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image: Wary Reindeer

Wary Reindeer

By | March 17, 2014

UV light-emitting power lines may spook reindeer and other animals, a study finds.

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image: Week in Review: March 10–14

Week in Review: March 10–14

By | March 14, 2014

Whole-genome sequencing in the clinic; blood-based biomarkers predict future cognitive problems; how some pain meds inhibit bacterial growth; ResearchGate launches Open Review

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image: Origins of Lactase Persistence in Africa

Origins of Lactase Persistence in Africa

By | March 13, 2014

Large-scale sequencing effort confirms several mutations that confer lactase persistence in Africans, while haplotype analysis sheds light on the trait’s origins.

3 Comments

image: Whole-Genome Growing Pains

Whole-Genome Growing Pains

By | March 11, 2014

Small study suggests that whole-genome sequencing faces several hurdles before it can be used routinely in the clinic.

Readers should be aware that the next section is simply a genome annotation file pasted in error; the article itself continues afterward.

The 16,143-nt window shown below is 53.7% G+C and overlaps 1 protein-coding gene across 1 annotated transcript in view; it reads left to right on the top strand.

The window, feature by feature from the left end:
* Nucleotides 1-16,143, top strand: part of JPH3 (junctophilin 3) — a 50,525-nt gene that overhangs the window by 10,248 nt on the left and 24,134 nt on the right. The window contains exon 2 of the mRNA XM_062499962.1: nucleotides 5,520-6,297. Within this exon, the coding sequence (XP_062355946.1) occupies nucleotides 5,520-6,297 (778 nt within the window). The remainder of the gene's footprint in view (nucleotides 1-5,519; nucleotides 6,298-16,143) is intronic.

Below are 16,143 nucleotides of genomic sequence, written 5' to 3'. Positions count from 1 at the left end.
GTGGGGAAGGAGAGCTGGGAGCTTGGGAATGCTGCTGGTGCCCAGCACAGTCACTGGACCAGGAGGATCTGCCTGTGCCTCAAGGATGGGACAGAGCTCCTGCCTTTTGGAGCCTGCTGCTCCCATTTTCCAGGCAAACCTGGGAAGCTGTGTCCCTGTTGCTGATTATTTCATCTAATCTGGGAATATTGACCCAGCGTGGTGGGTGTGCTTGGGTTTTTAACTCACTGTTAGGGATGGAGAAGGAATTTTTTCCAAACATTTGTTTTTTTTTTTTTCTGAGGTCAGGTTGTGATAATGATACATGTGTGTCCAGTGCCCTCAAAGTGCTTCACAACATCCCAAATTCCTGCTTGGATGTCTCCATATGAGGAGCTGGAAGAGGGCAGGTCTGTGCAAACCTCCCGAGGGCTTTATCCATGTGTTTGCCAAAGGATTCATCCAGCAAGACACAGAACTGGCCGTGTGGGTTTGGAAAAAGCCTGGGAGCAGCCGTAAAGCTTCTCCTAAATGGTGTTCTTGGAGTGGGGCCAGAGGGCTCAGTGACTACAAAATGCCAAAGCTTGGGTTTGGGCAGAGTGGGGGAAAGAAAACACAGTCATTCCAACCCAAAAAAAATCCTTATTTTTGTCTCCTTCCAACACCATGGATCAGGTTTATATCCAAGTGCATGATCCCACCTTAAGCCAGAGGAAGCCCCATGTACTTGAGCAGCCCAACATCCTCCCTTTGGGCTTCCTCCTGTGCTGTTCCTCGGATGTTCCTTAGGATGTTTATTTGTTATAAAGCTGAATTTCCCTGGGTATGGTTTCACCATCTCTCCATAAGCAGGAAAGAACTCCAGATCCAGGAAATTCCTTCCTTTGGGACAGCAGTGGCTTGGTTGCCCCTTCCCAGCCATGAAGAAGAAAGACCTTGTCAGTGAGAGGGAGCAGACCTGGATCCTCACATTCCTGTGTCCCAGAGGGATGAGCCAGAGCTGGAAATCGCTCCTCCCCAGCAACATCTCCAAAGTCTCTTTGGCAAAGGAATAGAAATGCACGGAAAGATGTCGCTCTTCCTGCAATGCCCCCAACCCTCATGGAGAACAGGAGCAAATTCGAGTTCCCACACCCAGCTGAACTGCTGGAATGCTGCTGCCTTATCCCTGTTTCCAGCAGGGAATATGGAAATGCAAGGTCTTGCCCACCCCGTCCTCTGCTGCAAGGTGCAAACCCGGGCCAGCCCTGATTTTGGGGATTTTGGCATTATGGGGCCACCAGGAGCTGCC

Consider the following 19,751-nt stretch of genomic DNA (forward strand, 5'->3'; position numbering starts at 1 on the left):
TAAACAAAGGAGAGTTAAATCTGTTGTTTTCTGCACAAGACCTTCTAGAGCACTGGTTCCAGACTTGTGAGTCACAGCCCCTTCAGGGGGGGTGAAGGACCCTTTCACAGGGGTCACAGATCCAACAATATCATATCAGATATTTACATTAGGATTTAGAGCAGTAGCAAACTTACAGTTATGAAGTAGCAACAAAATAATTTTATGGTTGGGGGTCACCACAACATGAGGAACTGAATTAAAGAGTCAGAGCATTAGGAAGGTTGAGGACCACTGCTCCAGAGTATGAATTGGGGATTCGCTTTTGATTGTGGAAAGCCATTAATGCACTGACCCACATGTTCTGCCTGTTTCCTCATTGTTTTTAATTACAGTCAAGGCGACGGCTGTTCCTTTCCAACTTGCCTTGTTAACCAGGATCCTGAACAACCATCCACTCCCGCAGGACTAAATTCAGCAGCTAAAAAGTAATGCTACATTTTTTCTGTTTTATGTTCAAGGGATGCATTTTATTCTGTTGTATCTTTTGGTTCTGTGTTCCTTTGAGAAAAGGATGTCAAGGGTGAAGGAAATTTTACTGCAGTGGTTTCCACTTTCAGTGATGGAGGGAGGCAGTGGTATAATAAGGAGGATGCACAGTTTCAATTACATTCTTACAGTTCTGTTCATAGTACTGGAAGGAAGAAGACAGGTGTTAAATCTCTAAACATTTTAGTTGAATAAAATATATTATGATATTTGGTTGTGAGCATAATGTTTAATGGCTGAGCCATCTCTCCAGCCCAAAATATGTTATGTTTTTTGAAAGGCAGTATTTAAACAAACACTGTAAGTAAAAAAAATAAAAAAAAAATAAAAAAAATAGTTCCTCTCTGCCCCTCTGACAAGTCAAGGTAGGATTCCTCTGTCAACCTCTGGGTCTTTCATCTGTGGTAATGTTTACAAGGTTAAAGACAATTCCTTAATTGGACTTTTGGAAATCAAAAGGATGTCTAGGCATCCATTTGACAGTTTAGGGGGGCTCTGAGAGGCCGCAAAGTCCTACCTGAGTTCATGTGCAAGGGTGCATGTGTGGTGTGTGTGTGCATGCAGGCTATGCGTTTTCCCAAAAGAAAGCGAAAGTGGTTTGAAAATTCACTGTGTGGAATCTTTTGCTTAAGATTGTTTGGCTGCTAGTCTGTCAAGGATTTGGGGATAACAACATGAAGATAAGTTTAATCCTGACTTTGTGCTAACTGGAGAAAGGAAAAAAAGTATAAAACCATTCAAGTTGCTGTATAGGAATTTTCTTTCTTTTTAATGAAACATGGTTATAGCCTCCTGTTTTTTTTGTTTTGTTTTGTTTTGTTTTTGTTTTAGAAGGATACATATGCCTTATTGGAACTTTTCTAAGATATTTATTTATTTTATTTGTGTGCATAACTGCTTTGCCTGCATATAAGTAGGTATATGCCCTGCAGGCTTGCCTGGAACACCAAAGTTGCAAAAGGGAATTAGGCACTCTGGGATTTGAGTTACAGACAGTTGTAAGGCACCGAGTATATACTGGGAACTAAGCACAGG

3 Comments

image: Global Alliance Teams Up with Google

Global Alliance Teams Up with Google

By | March 10, 2014

The international Global Alliance for Genomics and Health will be using a programming interface developed by the Internet giant to help its stakeholders analyze genomic data.

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image: Week in Review: March 3–7

Week in Review: March 3–7

By | March 7, 2014

The gene behind a butterfly’s mimicry; the evolution of adipose fins; bacteria and bowel cancer; plants lacking plastid genomes

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image: Venter's New Venture

Venter's New Venture

By | March 5, 2014

The genomics pioneer is starting a new company that aims to tackle the mysteries of human aging.

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A butterfly’s varied disguises are controlled by variants of a single gene, partially confirming—and refuting—a decades-old hypothesis.

8 Comments

image: More Mutations in Girls with Autism

More Mutations in Girls with Autism

By | March 4, 2014

A greater number of genetic mutations among autistic girls, compared to their male counterparts, suggests that the female brain can better handle such variations.  

1 Comment

image: Northern Exposure

Northern Exposure

By | March 1, 2014

Researchers are using snowdrifts to artificially warm Arctic tundra during winter and finding that more carbon is released from the soil than plants can soak up from the atmosphere.

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Mettler Toledo
BD Biosciences
BD Biosciences